He had the evidence of severe traumas, not only a broken tusk, but the healed wounds left by a drop spear of the past, the failed attempt of a poacher. This elephant was being looked after by a number of askaris or guards – all bulls, some themselves large and mature. I camped with Mark, an old Kenya friend of mine Charlie Wheeler and Rupert Merton with his daughter Georgie. Rupert is one of those people who has been blessed with the ability to turn his hand to whatever task is placed in front of him. Not only has he been a successful manager in the music world and a professional sculptor, he has now taken on the mantle of film maker and has decided when possible to follow the wanderings of Coreth! We were able, over several days, to sit quietly amongst these elephant in a quite remarkable way. They seemed aware that we were no threat to them and they equally seemed aware that within the boundaries of Meru Park they were secure.

I therefore set my tripod up on the roof of the Landrover and was lucky enough to spend a considerable amount of time observing and sculpting the elephants. I might however add that without the expertise of Mark and Charlie I would never have been able to get quite so close and sculpt with feeling such a degree of safety and security amongst such enormous beasts. It is only when the elephant gives you time in its presence, when the day moves from dawn to dusk that you see the small and intricate behaviour patterns which enables you to put character into the sculpture. There were too many magical moments to capture them all in bronze, but for example, I watched a large, old, bull in the heat of the day rest his enormous ivory in the V of a tree, supporting the weight of that huge head. He crossed his hind legs and disappeared into the land of nod.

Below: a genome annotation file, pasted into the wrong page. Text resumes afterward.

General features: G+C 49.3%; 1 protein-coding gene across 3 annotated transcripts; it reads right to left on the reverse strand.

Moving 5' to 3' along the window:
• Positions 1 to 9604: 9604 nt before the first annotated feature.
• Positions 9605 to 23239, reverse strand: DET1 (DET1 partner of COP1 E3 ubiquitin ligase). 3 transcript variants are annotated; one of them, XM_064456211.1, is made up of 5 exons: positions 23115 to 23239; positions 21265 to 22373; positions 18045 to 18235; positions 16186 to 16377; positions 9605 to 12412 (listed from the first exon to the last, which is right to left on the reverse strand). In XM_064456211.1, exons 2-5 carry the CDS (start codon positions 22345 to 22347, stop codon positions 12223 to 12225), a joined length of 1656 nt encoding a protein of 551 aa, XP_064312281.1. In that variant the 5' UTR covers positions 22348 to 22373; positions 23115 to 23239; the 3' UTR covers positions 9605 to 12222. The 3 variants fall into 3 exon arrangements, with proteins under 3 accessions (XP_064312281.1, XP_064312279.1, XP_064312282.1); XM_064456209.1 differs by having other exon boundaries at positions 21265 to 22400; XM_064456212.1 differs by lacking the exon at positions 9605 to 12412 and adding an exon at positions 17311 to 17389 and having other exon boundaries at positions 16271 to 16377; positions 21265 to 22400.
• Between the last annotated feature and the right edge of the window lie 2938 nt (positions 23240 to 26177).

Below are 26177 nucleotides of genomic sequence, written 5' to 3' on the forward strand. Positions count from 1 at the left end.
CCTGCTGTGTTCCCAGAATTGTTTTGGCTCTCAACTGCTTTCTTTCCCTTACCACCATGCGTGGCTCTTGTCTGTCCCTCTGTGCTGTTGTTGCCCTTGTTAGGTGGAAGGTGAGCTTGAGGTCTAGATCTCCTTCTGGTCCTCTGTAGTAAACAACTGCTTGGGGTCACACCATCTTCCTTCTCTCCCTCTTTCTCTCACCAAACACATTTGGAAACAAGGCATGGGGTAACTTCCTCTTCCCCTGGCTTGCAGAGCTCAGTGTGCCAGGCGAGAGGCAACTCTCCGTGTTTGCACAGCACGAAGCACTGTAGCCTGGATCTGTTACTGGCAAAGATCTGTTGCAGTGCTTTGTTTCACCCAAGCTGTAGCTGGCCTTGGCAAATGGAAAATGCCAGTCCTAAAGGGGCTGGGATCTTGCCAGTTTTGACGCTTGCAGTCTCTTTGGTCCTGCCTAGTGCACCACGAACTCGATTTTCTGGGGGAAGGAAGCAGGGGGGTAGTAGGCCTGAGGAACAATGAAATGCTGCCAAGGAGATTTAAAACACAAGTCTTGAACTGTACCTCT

What is encouraging however is that the Meru elephants are not unique. I was flown down to the Chulu Hills by my great friend Fuzz Dyer. There too we saw an old bull with enormous ivory. He was flanked by two younger askaris; one either side of him. They would not leave his side as he drank at the water hole, it was almost as if they were shielding him from danger, but they would also reach up with their trunks and touch the old boy, communicating who knows what to him.

What is it about the elephant that I find so irresistibly attractive? It is capturing the huge variety of mood, motion and scale; its size, its weight, the way its whole conformation makes it move. Not only is there a huge weight in its head, but if you look at the skeleton, it is made up of an enormous arch around its backbone, with its legs acting as pillars. However, what people do not necessarily realise is that the elephant, in effect, walks on its fingertips and this somehow gives its movement a great delicacy. Although there is such weight and mass in the elephant there is also extreme tenderness and sensitivity. The elephant is remarkably dextrous not only with the tip of its trunk, but also in the use of its enormous feet.